At the center of all this is the need for proper stakeholder management within a bound timeframe asidentified by the “Create acceptance process”. The various tools and data are all present in this study,that only need to be arranged and presented by the company eventually handling the strict Projectmanagement goals of this project.

  • 23.
    Lorenzi, Guido
    et al.
    KTH, School of Industrial Engineering and Management (ITM), Energy Technology. IN+, Instituto Superior Técnico, Universidade de Lisboa, Avenida Rovisco Pais 1, Lisbon, 1049-001, Portugal.
    Gorgoroni, M.
    Silva, C.
    Santarelli, Massimo
    KTH, School of Industrial Engineering and Management (ITM), Energy Technology, Heat and Power Technology. Department of Energy (DENERG), Politecnico di Torino, Corso Duca Degli Abruzzi, 24, Turin, 10129, Italy.
    Life cycle assessment of biogas upgrading routes2019In: Innovative Solutions for Energy Transitions, Elsevier, 2019, Vol. 158, p. 2012-2018Conference paper (Refereed)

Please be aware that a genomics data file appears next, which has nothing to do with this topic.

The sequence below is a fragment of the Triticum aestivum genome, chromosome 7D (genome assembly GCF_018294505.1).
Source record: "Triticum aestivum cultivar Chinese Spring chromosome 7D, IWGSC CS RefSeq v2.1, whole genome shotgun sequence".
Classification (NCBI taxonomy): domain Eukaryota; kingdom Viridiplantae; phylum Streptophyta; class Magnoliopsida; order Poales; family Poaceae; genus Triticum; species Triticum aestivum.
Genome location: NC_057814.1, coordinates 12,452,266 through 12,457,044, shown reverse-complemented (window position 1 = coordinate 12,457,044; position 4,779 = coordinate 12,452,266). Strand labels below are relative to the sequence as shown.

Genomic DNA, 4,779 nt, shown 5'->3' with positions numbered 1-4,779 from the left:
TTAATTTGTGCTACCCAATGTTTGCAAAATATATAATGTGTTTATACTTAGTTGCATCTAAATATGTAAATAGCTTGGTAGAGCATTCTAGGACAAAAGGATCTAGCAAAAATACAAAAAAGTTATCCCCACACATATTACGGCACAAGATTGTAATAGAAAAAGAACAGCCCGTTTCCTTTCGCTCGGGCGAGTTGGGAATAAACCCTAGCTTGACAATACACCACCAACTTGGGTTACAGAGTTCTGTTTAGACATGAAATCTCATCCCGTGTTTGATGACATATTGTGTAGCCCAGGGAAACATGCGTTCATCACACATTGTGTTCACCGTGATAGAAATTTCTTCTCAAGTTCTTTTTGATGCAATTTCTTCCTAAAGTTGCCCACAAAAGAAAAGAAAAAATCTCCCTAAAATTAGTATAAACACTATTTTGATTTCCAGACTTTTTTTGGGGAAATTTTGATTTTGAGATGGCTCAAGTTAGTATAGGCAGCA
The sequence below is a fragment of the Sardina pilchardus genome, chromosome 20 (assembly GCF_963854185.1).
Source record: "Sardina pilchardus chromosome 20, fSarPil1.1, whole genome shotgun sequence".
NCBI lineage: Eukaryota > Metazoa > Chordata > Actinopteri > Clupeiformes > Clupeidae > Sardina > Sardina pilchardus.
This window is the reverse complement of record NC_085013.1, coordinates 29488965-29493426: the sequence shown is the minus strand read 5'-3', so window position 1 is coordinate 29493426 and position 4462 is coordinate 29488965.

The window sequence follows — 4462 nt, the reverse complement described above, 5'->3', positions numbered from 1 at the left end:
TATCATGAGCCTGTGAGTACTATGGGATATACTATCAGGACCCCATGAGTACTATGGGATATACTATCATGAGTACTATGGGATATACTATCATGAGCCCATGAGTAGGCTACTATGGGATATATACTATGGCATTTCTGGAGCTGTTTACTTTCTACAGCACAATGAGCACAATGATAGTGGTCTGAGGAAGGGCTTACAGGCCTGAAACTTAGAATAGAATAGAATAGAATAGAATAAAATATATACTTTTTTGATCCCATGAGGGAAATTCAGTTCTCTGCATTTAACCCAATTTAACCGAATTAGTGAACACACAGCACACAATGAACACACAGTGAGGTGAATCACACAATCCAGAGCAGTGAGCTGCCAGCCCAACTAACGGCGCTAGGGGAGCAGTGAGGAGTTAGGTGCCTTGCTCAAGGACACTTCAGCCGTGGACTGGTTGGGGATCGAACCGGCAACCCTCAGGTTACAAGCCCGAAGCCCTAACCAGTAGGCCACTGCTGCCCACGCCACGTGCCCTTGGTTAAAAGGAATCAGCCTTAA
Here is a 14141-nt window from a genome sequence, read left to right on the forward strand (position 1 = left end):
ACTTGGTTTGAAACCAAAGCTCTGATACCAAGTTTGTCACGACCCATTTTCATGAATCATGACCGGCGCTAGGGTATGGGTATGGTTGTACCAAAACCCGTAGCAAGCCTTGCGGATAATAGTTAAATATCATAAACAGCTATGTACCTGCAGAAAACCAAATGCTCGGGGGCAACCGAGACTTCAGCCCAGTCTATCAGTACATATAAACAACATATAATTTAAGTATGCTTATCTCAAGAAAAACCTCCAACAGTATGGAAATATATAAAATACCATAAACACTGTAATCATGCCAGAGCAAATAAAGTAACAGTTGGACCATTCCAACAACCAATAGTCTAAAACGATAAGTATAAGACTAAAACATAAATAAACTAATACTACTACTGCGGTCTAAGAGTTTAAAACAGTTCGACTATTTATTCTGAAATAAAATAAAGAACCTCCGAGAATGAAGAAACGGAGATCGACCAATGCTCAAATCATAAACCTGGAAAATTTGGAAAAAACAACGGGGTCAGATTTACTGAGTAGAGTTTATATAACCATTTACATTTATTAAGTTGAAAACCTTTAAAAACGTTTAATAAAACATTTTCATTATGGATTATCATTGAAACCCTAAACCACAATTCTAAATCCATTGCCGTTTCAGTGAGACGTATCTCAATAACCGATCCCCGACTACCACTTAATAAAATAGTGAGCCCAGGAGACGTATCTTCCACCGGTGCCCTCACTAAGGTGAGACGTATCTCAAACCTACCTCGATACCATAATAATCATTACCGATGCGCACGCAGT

Abstract [en]

    The upgrading of biogas to biomethane, by removing contaminants and carbon dioxide, is a treatment that allows this gaseous fuel to reach the specifications suitable for the injection in the natural gas grid and the use as vehicle fuel. This pathway enables the conversion of wet biomass into a perfect substitute of natural gas. Biogas upgrading is usually performed through CO2 removal and the most diffused method is water scrubbing. However, the embedded CO2 could be directly recycled into methane through a high-temperature co-electrolysis process followed by a methanation step, thus increasing the yield of biomethane for the same biogas inlet. In this paper the environmental impacts of two routes for biomethane production are compared in the framework of the Life Cycle Assessment (LCA) methodology. A sensitivity analysis for different shares of renewable content in electricity has been carried out. The results show that the large need for electrical energy penalizes the electrolytic process for renewable contents of the electricity which are not close to 100%.